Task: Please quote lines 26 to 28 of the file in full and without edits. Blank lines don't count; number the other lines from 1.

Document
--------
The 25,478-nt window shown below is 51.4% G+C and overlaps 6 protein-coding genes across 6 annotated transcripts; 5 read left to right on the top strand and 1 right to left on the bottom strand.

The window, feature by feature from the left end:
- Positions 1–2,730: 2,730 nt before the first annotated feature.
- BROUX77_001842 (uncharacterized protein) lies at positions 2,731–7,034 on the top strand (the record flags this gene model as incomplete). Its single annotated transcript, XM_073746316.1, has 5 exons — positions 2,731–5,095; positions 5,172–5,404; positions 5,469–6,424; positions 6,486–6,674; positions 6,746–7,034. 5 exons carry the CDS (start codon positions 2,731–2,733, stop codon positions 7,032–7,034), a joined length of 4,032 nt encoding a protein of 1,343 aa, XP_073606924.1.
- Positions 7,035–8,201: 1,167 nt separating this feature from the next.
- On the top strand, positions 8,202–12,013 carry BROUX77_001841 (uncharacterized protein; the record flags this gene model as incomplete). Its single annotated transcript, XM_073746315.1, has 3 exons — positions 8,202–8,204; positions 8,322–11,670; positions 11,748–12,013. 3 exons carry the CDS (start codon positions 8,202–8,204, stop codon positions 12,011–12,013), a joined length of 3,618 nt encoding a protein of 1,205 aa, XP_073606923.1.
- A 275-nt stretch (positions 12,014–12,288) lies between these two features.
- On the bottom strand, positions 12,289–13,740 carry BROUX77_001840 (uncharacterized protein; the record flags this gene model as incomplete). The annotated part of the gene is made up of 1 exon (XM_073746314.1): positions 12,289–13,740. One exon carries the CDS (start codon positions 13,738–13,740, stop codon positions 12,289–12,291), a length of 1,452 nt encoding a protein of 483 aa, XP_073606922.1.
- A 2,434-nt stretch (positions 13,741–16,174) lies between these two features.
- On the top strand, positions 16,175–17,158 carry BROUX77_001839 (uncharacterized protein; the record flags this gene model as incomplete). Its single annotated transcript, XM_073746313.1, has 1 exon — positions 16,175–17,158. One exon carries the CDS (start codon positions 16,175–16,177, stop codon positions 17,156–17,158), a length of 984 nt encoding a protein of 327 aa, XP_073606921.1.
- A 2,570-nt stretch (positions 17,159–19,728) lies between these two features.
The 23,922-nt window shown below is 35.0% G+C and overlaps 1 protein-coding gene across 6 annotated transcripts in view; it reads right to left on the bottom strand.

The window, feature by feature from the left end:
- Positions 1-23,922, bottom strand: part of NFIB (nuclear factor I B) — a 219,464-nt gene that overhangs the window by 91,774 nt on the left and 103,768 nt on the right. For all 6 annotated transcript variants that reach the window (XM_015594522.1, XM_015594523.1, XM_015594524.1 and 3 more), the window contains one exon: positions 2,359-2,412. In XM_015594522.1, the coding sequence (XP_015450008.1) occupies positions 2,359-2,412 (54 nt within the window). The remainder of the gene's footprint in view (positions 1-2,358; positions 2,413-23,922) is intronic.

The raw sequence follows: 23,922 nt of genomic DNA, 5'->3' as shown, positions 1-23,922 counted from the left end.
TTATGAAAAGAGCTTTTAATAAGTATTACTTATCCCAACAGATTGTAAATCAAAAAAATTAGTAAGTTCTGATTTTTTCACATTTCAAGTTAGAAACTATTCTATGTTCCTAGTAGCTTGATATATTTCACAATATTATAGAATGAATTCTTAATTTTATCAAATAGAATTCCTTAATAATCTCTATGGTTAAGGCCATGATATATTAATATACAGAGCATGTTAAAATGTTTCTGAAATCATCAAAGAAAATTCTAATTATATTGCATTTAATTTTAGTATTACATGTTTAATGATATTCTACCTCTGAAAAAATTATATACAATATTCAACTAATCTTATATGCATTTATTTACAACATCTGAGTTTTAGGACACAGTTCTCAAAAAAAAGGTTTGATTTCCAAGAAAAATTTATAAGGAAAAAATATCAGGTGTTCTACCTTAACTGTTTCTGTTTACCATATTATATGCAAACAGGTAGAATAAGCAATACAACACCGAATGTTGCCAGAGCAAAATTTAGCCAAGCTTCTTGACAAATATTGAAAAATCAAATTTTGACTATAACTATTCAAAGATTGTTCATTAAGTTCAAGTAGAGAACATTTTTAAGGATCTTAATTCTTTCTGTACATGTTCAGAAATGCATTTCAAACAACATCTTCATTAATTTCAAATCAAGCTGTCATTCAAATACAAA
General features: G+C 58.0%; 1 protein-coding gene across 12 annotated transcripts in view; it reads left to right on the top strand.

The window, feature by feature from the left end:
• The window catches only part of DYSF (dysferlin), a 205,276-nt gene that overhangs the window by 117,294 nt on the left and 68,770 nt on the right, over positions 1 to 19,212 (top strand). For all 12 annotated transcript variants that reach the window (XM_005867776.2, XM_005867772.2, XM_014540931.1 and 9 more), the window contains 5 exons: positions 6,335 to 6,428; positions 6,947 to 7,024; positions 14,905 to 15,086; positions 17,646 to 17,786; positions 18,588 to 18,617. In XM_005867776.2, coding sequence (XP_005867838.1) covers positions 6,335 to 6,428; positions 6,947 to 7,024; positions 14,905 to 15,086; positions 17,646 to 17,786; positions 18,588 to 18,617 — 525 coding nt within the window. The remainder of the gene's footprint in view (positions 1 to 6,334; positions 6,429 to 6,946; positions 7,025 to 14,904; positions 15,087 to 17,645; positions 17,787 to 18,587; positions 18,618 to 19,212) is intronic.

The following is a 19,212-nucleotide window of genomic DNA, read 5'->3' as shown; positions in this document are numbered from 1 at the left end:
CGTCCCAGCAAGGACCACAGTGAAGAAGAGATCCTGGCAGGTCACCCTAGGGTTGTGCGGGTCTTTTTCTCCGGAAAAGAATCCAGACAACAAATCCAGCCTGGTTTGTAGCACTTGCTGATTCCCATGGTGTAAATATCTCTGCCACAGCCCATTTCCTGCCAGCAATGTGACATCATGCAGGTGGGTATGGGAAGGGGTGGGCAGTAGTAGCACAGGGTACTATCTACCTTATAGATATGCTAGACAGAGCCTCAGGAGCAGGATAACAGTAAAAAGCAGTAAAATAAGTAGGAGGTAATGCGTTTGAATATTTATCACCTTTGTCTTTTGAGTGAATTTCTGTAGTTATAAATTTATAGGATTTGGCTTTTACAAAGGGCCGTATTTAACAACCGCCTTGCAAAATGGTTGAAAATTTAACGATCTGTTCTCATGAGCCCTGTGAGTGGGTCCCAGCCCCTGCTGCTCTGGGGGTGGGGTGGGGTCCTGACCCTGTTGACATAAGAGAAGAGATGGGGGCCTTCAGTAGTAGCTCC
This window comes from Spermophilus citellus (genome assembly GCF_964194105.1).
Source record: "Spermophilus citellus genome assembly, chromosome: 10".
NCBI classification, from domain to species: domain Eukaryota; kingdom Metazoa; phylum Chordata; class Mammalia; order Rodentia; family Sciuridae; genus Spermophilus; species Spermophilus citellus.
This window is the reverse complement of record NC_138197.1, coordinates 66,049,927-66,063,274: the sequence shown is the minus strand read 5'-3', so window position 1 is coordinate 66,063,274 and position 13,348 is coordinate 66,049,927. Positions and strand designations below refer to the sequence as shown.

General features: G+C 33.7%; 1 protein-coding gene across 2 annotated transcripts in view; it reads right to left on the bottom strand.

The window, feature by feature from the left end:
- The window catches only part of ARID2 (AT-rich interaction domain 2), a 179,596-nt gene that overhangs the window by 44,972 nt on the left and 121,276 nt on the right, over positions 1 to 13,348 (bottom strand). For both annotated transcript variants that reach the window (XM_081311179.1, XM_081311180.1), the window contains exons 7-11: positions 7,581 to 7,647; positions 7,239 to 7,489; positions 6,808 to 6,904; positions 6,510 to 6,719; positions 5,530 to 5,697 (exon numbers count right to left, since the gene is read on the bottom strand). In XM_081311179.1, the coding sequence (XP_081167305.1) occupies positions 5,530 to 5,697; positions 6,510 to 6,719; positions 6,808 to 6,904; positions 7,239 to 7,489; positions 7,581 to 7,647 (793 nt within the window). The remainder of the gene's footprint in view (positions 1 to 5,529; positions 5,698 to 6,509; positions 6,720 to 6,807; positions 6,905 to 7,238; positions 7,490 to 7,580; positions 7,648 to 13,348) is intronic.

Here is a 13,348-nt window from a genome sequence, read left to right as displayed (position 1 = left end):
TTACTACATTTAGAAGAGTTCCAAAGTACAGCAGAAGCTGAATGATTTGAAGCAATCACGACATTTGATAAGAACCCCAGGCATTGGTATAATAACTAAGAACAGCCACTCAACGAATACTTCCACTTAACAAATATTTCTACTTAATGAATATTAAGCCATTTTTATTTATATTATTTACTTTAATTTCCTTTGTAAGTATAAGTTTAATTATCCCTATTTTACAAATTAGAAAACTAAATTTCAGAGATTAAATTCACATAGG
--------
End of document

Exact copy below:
General features: G+C 33.7%; 1 protein-coding gene across 2 annotated transcripts in view; it reads right to left on the bottom strand.

The window, feature by feature from the left end:
- The window catches only part of ARID2 (AT-rich interaction domain 2), a 179,596-nt gene that overhangs the window by 44,972 nt on the left and 121,276 nt on the right, over positions 1 to 13,348 (bottom strand). For both annotated transcript variants that reach the window (XM_081311179.1, XM_081311180.1), the window contains exons 7-11: positions 7,581 to 7,647; positions 7,239 to 7,489; positions 6,808 to 6,904; positions 6,510 to 6,719; positions 5,530 to 5,697 (exon numbers count right to left, since the gene is read on the bottom strand). In XM_081311179.1, the coding sequence (XP_081167305.1) occupies positions 5,530 to 5,697; positions 6,510 to 6,719; positions 6,808 to 6,904; positions 7,239 to 7,489; positions 7,581 to 7,647 (793 nt within the window). The remainder of the gene's footprint in view (positions 1 to 5,529; positions 5,698 to 6,509; positions 6,720 to 6,807; positions 6,905 to 7,238; positions 7,490 to 7,580; positions 7,648 to 13,348) is intronic.